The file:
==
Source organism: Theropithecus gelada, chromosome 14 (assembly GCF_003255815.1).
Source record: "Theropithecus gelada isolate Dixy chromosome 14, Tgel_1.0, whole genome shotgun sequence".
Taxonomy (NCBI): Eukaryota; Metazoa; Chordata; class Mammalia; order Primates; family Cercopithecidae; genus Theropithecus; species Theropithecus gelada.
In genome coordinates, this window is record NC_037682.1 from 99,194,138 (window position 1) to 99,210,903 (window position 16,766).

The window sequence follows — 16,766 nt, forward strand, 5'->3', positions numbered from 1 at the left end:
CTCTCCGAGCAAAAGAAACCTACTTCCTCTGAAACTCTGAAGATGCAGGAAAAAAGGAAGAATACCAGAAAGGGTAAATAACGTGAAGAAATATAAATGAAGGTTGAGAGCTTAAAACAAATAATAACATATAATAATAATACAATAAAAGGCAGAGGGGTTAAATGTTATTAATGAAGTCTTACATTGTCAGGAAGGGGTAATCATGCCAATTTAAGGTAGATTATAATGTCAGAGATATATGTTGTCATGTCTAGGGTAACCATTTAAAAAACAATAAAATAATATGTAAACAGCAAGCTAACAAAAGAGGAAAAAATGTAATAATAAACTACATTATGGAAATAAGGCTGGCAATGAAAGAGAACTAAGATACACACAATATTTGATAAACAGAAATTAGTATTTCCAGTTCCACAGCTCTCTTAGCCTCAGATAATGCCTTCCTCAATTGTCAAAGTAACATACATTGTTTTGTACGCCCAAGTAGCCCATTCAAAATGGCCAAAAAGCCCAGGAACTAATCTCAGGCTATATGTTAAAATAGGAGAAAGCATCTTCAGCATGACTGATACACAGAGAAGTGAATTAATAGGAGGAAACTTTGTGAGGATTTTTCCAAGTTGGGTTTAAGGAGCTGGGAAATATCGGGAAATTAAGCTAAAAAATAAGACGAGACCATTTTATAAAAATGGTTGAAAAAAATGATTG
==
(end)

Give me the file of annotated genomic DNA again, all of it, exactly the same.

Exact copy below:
Source organism: Theropithecus gelada, chromosome 14 (assembly GCF_003255815.1).
Source record: "Theropithecus gelada isolate Dixy chromosome 14, Tgel_1.0, whole genome shotgun sequence".
Taxonomy (NCBI): Eukaryota; Metazoa; Chordata; class Mammalia; order Primates; family Cercopithecidae; genus Theropithecus; species Theropithecus gelada.
In genome coordinates, this window is record NC_037682.1 from 99,194,138 (window position 1) to 99,210,903 (window position 16,766).

The window sequence follows — 16,766 nt, forward strand, 5'->3', positions numbered from 1 at the left end:
CTCTCCGAGCAAAAGAAACCTACTTCCTCTGAAACTCTGAAGATGCAGGAAAAAAGGAAGAATACCAGAAAGGGTAAATAACGTGAAGAAATATAAATGAAGGTTGAGAGCTTAAAACAAATAATAACATATAATAATAATACAATAAAAGGCAGAGGGGTTAAATGTTATTAATGAAGTCTTACATTGTCAGGAAGGGGTAATCATGCCAATTTAAGGTAGATTATAATGTCAGAGATATATGTTGTCATGTCTAGGGTAACCATTTAAAAAACAATAAAATAATATGTAAACAGCAAGCTAACAAAAGAGGAAAAAATGTAATAATAAACTACATTATGGAAATAAGGCTGGCAATGAAAGAGAACTAAGATACACACAATATTTGATAAACAGAAATTAGTATTTCCAGTTCCACAGCTCTCTTAGCCTCAGATAATGCCTTCCTCAATTGTCAAAGTAACATACATTGTTTTGTACGCCCAAGTAGCCCATTCAAAATGGCCAAAAAGCCCAGGAACTAATCTCAGGCTATATGTTAAAATAGGAGAAAGCATCTTCAGCATGACTGATACACAGAGAAGTGAATTAATAGGAGGAAACTTTGTGAGGATTTTTCCAAGTTGGGTTTAAGGAGCTGGGAAATATCGGGAAATTAAGCTAAAAAATAAGACGAGACCATTTTATAAAAATGGTTGAAAAAAATGATTG